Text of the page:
Education and training using digital technology. It used to sound like science fiction. But now e-learning is a regular part of our lives, gradually displacing traditional seminars, courses, and conferences. And no wonder — e-learning really is better adapted to modern reality. There are at least five weighty arguments in favor of it.
And it doesn’t have to be expensive either. You can always choose between a budget option and a more advanced solution that will accomplish the same goals. So what are your options, and what are the differences between them? Let’s try to sort it all out.
Let’s start with the most basic tool we can use either on its own or as part of a course. We’re talking about multimedia tests that can be used to determine how much employees know. These tests can be either traditional or narrative-based, and they can include images, audio and video tracks, and gamification elements. As a rule, the questions follow these formats:
Tests help you compile statistics, identify employees’ strengths and weaknesses, and determine how ready they are to do their jobs. As a rule, tests follow training sessions.
Presentations are probably one of the most flexible options in terms of content and cost. This format can be adapted to meet almost any need using audio, video, animation, and 3D modeling. Adding other e-learning elements can significantly expand a presentation’s capabilities.
For example, let’s say you have a presentation for future sales managers. It could start with a video about the company’s goals. This could be followed by a brief instructional section and advice from experienced employees with animation and voiceover. The presentation could then end with a built-in dialog trainer or a test to help trainees absorb what they’ve learned. It could be even more interesting if you add interactive elements, animated characters, or gamification.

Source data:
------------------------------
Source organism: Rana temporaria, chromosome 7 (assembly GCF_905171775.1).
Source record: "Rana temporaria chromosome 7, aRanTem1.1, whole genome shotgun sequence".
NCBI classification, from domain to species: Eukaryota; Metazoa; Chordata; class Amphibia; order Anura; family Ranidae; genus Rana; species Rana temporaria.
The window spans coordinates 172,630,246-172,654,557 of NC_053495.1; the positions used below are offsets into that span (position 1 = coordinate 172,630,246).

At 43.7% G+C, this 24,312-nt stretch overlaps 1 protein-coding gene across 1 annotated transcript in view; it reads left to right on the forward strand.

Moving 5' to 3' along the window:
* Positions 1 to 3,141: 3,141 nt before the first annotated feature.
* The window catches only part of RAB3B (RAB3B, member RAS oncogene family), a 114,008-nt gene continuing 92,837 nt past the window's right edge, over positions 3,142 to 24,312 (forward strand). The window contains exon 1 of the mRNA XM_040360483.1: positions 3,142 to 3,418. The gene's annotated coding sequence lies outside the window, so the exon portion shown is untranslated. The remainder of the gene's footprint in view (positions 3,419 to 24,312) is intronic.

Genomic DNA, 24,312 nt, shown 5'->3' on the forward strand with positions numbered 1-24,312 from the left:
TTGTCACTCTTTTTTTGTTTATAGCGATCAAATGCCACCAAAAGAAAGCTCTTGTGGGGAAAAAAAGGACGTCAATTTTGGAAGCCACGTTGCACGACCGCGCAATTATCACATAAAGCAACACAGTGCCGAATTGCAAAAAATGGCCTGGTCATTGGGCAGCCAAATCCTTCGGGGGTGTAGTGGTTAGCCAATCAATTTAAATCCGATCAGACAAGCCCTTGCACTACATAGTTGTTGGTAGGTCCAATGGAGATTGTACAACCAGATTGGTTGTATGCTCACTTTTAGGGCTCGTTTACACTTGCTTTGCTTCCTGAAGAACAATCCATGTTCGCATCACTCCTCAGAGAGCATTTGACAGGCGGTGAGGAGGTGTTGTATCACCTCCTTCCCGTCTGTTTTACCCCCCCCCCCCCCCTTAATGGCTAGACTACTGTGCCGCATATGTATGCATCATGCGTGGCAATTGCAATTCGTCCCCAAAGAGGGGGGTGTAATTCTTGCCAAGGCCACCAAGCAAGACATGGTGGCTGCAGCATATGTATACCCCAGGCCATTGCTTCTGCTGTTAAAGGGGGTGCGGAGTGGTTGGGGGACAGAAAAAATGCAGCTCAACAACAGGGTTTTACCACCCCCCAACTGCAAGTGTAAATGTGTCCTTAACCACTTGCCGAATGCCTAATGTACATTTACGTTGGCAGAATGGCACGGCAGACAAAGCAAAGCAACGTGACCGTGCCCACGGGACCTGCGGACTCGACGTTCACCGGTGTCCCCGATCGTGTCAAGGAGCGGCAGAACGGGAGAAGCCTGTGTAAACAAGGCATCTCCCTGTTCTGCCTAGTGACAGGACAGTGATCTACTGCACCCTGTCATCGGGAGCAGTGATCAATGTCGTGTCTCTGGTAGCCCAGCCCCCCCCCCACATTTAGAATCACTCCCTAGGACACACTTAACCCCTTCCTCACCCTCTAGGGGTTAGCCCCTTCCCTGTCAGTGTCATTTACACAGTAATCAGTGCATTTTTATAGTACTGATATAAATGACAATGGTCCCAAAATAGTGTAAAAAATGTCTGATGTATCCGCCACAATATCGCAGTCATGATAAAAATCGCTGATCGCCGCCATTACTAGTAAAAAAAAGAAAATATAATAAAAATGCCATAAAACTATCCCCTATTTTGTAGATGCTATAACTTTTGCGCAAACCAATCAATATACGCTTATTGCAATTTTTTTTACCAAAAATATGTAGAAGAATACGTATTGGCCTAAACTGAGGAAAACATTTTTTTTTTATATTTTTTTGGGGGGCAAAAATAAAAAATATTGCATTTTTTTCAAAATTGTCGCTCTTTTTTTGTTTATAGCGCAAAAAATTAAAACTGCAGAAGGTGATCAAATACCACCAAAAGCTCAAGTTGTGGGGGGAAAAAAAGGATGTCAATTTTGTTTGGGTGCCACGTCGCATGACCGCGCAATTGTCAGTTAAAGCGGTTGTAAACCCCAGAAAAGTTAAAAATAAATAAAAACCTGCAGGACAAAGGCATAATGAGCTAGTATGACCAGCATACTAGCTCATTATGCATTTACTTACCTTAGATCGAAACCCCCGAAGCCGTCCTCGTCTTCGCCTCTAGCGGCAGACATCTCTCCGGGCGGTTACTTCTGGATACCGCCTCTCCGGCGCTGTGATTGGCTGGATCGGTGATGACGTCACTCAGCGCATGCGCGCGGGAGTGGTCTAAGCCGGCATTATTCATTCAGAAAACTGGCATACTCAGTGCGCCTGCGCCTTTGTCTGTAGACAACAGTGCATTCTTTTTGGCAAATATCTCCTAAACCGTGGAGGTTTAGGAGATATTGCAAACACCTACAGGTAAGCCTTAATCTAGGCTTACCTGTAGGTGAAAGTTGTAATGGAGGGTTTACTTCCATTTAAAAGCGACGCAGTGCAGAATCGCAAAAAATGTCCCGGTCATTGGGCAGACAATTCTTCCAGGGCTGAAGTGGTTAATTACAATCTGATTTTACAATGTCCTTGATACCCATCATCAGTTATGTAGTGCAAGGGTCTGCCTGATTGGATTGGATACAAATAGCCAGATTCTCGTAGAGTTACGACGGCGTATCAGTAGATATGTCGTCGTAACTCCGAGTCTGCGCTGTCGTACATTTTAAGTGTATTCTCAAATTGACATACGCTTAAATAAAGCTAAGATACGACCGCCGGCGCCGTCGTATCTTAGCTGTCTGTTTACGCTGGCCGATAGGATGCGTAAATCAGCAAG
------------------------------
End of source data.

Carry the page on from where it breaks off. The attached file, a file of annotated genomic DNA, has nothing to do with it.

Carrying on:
An e-learning course can also include informational training videos. The advantage of video is that it’s very accessible and easy to understand. A two-minute video can sometimes be more eloquent than the best specialist — videos work on multiple sensory levels at once, motivate people to engage in creative thinking, and win their audience over with their dynamism. And if we add an original narrative or a fun cartoon, the video will be retained by the viewer’s emotional memory as well, and they’ll find themselves mulling it over on the way home from work.
Training videos can include animation, voiceover, soundtracks, sound effects, subtitles, on-screen text, and much more. They’re perfect for explaining abstract concepts like an organization’s values or specific topics such as how to use a lab microscope. These kinds of videos are often used in comprehensive training courses.
The next stage of evolution is multimedia quests. These are training sessions that take the form of an interactive game. As a rule, they’re based on situations from work. So what do they look like?
Imagine you’ve hired new employees at your shipping company, Frodo Baggins & Co. To help them get their bearing quickly, you give them a quest. Their virtual characters’ mission is to visit every floor and office, meet key employees, and follow along step by step as the Ring of Power is delivered.
As they play the game, they meet the other members of their team and become familiar with the company’s internal policies and division of labor. And you don’t have to spend your own time getting every single new hire up to speed, which is especially crucial for large organizations.
If you want to improve your employees’ social skills, multimedia dialog trainers are the way to go. They imitate complex social situations and teach conflict resolution, which is especially vital for call center operators, customer service professionals, and managers.